So who is to blame, the media? The mothers? In Sandy Hook, the mother armed her child, yet her actions don’t indict White motherhood, the way Black motherhood is always/already on trial for multiple system failures: failure to properly monitor, to provide, to breed responsibly with responsible men, failure to learn, to educate, to actively participate in their children’s lives, to escape the stranglehold of intergenerational/motherline dysfunction. But where were the Sandy Hook and Aurora fathers?
One human being all alone on the wall
When Bang, goes the dreaded gun
And we see that last body fall
“Well, who died?” asked the curious.
“A young White boy,” said a cop.
“Who grieves?” asked the furious.
The entire world so you know it’s time for this to stop.
Cause now there are none.
Just prior to writing this, I heard on the radio of a 15 year-old Black boy who was sentenced as an adult to 20 years for using a gun during a robbery of a Check –N-Go. The judge says the people deserve protection from him. Johannes Mehserle only got 18 months for killing Oscar, and the police officer who killed young Kiwane never served a day. The judge sends the clear message that gun violence will not be tolerated in his county, despite the fact that, just days after Sandy Hook, his county registered record gun sales, particularly for assault rifles and high volume magazines. So, what are we saying?
The history of Blacks and guns has been a contentious one since Europeans introduced guns to Africans to facilitate the capture and enslavement of Africans, and the theft of the land. While the Second Amendment guaranteed American citizens the right to keep and bear arms, that right was long withheld from African America. During the Civil War, Blacks were armed in defense of the Union, but immediately thereafter, they were again restricted in defense of themselves. Guns in the hands of Black men and women have been perceived as threats to White superiority except in when its service, but Robert F. Williams emerged in the 1950s to assert the right of African America to arm itself, and the Panthers said, “Right On!”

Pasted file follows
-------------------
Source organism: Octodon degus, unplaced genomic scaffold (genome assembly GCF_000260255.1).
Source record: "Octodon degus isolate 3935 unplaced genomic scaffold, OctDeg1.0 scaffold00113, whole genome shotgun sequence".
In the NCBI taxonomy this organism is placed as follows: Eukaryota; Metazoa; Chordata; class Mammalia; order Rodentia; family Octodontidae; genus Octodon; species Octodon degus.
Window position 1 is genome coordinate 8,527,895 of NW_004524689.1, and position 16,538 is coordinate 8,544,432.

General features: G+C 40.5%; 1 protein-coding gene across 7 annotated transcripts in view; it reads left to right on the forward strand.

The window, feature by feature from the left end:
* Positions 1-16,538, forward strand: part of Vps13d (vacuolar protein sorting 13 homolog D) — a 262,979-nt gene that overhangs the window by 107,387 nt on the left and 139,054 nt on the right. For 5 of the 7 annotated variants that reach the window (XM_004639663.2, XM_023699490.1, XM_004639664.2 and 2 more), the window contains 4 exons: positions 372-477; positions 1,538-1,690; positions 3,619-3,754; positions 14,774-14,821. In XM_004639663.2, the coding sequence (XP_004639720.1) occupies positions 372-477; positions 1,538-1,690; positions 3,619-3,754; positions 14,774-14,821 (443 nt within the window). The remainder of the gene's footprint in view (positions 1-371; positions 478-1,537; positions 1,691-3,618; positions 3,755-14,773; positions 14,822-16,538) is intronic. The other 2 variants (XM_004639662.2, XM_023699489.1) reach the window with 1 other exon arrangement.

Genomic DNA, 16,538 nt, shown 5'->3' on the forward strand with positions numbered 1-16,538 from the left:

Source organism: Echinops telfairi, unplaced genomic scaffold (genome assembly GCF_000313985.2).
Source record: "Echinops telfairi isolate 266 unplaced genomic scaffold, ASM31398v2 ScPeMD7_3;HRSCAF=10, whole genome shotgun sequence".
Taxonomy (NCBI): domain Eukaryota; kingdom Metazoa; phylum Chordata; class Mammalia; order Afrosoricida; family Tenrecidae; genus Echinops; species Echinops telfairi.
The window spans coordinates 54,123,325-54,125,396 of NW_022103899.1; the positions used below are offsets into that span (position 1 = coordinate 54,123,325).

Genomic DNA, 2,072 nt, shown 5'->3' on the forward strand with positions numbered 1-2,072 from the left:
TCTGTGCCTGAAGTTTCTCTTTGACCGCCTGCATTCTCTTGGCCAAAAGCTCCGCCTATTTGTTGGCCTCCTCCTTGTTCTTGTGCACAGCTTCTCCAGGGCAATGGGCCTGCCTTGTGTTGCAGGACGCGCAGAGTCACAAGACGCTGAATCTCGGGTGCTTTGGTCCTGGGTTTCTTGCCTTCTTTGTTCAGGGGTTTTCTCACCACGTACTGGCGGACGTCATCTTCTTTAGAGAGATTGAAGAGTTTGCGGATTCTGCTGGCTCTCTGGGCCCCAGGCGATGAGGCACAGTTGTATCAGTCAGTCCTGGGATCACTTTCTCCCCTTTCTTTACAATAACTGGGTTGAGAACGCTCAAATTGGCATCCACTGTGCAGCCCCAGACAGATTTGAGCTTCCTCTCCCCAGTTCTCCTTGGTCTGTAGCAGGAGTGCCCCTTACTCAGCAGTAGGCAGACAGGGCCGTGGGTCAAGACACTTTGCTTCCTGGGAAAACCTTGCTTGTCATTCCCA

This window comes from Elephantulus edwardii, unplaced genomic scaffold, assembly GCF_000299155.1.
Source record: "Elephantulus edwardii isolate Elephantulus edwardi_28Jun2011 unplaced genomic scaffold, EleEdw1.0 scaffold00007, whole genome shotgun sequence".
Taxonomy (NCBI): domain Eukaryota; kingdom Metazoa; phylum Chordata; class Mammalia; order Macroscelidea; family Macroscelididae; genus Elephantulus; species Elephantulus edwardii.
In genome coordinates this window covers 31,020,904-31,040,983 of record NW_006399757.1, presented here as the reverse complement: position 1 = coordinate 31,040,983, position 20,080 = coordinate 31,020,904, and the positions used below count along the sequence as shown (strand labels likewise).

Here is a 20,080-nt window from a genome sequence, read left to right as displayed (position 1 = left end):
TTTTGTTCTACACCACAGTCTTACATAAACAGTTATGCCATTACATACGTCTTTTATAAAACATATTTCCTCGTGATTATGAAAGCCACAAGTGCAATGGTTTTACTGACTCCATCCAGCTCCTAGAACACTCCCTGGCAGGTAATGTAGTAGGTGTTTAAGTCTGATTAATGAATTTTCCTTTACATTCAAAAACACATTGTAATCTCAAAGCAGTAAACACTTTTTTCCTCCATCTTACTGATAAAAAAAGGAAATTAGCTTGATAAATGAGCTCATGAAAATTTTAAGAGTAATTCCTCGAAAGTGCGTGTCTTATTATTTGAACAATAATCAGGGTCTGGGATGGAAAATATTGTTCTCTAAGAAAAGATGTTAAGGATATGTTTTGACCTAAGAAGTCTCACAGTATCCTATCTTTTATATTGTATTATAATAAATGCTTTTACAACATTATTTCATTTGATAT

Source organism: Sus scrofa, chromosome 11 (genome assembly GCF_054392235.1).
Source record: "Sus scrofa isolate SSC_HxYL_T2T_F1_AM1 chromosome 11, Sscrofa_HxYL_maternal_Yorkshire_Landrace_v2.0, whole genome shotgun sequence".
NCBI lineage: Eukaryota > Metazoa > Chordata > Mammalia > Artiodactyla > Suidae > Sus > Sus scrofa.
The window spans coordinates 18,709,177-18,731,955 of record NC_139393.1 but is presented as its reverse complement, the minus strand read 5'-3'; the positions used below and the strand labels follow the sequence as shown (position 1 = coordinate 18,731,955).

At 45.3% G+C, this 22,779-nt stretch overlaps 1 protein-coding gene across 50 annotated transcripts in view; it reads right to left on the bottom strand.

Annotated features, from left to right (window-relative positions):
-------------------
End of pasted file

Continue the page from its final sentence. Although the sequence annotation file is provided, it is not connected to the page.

Guns as tools of terror, whether held by police or gangbangers, have been functional. In the neighborhood where I lived prior to moving to C-U, shootings/killings were a common occurrence. I decided to leave when, on the first warm day of 1997 while returning home, I came upon a large crowd. I rolled down the car window and heard a voice from inside the circle cry out, “Oh Lord, why they kill my baby?” When I got up into my third floor apartment, I looked down and saw the white sheet covering the body of “Boo,” my babysitter’s youngest child. She had had just turned 18 and was preparing to graduate the next week, heading to college. Wrong place/wrong time. I moved my children away shortly thereafter. Within two years, the neighborhood became gentrified, and the three bedroom apartment for which I paid $600 rent was now a $350K condominium.
It was said in one news report that Hadiya’s parents had planned to move to a better community; away from the violence. I pray they still will. A week prior to Hadiya’s death, I read the report of another mother who had just lost the last of her four children. All had been killed by guns. I can’t imagine their sorrow.
Hadiya had just experienced what must have been the highlight of her short life: performing at the second inauguration of the nation’s first Black president; a Chicago son. What an honor that must have been for her. It remains to be seen how he will honor her.
Amira Davis is a mother & grandmother, artist, community educator, & visiting lecturer in the Department of African American Studies.